Hell’s Paradise, by Yuuji Kaku — Chainsaw Man creator Fujimoto’s former assistant — follows a group of prisoners and the executioners tasked with overseeing them as they explore a mysterious island named Kotaku (no, really) for the elixir of life in exchange for a pardon from the Shogun. Things take a turn when the manga’s suicide squad of convicts encounter the island’s deadly flora and their equally treacherous immortal residents.
If you’ve ever seen that internet meme of an anime character shaking down a terrified woman about how fire the latest chapter of One Piece is (based), that scene comes from Inuyashiki, a sci-fi manga with a lot more revealing personality checks than how liking One Piece means you’re not afraid of commitment.
Inuyashiki, by Hiroya Oku, is a sci-fi drama about a friendless baby boomer named Ichirou Inuyashiki. After having a good cry at the park while taking his dog for a walk, Ichirou discovers an extraterrestrial object that gives him a mechanical body. The rest of the story follows Ichirou’s harrowing journey as a neighbourhood superhero struggling to maintain his humanity.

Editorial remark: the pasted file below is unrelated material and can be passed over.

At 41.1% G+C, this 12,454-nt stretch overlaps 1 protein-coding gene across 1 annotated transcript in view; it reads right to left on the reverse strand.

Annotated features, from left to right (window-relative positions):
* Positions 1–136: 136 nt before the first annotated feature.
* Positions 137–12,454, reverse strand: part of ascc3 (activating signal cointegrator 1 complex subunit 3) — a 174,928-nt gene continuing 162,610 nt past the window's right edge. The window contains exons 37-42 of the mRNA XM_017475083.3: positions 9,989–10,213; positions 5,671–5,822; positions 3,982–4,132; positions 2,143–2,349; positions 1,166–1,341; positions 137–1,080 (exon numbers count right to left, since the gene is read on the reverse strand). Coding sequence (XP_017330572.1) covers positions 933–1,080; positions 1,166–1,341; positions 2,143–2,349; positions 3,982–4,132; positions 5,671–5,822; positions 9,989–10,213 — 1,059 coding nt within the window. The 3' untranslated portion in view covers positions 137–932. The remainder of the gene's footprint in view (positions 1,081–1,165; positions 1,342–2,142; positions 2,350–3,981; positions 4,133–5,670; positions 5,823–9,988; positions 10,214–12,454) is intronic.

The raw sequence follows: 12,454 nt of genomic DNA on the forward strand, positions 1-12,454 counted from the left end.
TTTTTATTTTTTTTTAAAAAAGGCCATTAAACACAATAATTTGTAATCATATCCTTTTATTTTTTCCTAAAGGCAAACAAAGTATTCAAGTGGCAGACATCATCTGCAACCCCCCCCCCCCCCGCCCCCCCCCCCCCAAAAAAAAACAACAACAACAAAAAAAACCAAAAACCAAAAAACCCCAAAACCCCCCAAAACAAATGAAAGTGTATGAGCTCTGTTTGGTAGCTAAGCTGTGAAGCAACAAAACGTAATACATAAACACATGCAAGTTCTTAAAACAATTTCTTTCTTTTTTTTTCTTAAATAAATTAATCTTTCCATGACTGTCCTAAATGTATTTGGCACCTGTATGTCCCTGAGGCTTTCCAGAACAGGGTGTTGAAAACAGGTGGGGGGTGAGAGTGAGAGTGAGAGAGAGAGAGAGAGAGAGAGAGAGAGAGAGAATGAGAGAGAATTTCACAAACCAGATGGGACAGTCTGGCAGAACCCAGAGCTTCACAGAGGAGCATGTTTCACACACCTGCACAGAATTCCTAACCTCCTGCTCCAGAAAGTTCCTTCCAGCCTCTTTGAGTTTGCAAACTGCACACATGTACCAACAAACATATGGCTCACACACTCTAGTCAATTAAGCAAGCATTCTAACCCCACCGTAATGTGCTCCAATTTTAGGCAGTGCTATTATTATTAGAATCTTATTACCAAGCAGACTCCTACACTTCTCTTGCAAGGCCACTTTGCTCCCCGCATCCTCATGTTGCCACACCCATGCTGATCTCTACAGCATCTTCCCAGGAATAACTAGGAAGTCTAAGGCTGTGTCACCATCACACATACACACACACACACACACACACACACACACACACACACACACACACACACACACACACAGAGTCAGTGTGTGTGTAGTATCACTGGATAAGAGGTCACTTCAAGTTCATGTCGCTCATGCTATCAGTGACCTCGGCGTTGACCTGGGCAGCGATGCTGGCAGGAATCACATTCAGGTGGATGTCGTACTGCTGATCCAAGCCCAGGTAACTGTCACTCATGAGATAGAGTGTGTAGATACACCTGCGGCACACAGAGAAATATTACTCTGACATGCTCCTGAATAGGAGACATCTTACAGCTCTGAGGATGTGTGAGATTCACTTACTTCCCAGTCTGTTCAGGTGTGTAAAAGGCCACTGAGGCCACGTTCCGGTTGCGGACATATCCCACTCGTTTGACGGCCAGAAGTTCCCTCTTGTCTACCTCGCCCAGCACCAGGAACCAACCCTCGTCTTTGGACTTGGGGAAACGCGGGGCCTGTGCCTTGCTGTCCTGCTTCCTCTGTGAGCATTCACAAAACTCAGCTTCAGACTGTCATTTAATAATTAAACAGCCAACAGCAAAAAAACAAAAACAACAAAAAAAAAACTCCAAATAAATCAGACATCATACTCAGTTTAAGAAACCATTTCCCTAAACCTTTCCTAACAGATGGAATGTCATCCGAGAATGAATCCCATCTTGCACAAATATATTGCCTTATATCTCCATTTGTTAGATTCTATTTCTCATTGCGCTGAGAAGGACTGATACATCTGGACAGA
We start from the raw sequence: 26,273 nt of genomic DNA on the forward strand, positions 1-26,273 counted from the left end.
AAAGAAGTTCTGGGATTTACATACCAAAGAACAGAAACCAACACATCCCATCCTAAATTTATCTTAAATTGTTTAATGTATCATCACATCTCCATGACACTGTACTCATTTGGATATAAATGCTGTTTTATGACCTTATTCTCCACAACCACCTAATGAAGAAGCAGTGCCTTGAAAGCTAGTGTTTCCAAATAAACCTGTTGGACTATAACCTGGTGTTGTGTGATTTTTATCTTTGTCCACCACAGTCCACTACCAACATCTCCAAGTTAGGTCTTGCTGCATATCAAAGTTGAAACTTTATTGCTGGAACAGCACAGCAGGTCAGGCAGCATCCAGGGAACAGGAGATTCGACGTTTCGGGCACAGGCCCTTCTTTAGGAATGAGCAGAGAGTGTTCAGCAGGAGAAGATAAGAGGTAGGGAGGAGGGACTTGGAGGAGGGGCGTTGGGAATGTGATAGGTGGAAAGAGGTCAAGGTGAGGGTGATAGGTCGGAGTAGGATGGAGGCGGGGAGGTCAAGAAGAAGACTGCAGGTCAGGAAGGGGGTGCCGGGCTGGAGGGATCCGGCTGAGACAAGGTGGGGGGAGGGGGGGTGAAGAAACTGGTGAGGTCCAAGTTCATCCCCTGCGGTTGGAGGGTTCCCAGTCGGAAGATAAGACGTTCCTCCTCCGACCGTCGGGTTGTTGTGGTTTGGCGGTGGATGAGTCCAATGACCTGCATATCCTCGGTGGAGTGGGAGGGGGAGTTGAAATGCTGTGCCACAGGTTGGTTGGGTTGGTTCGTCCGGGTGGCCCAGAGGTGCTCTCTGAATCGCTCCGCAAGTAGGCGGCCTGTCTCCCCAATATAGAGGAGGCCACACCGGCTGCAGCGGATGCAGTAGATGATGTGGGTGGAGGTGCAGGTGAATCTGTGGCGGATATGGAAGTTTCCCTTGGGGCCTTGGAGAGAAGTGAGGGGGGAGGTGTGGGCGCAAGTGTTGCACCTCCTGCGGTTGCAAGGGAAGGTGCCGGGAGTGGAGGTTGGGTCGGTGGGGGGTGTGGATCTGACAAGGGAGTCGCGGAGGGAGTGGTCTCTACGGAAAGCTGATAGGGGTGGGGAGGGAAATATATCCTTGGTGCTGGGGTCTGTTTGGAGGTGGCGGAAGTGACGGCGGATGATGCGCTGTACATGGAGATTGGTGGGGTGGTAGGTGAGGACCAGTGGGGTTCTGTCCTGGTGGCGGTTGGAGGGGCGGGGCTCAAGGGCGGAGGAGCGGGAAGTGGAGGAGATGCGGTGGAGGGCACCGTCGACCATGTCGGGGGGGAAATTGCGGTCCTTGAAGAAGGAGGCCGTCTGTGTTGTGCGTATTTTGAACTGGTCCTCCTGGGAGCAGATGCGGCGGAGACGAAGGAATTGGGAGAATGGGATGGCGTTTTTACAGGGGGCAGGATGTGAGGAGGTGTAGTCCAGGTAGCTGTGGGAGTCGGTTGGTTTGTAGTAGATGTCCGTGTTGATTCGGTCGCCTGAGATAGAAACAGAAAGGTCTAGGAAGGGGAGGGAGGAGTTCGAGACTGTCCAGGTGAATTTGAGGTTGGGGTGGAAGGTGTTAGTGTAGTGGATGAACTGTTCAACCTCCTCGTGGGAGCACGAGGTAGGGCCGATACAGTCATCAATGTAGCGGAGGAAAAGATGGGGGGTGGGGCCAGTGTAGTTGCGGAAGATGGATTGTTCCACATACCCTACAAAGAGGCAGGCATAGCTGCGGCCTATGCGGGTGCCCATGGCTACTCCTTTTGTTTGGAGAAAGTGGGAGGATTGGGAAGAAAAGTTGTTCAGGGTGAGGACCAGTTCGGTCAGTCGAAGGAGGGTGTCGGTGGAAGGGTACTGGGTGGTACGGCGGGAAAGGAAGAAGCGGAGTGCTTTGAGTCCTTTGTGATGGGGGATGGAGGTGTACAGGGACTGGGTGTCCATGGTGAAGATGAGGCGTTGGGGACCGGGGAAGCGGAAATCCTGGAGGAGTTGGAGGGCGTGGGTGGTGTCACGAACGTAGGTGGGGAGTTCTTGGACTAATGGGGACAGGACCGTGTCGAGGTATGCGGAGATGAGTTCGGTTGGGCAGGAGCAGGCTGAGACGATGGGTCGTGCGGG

Jagaaaaaan, by artist Kensuke Nishida and Blue Lock creator Muneyuki Kaneshiro, is a supernatural manga about a fed-up cop named Shintarou Jagasaki. Instead of protecting and serving, Shintarou dreams of the day he can unload the entire clip of his police-issued firearm into anyone who looks at him sideways. Art imitates life, as it were. Things take a turn for the worse when a man with a demon’s face kills his partner. Just when Shintaro is about to meet his ancestors, he shoots a bullet at the perpetrator from his fingertips.
Turns out that Shintarou was infected by a frog-like critter called a Mad Xenopus that can transform the physiology of human beings based on their strongest desires. Now the trigger-happy Shinatarou must use his newfound powers to deal swift “justice” to humans transformed into monsters and save his fiance from turning into one herself. You know how it goes.
Kaiju No. 8
Kaiju No. 8, by Naoya Matsumoto, boldly does what most shonen manga don’t: have its main character be an adult. Kaiju No. 8 follows Kafka Hibino, a 32-year-old sanitation worker who cleans up the aftermath of kaiju battles. Kafka never envisioned working a thankless blue-collar job. When he was younger, he dreamed of joining the military and fighting on the front lines alongside his best friend, Mina Ashiro, against the invading monsters.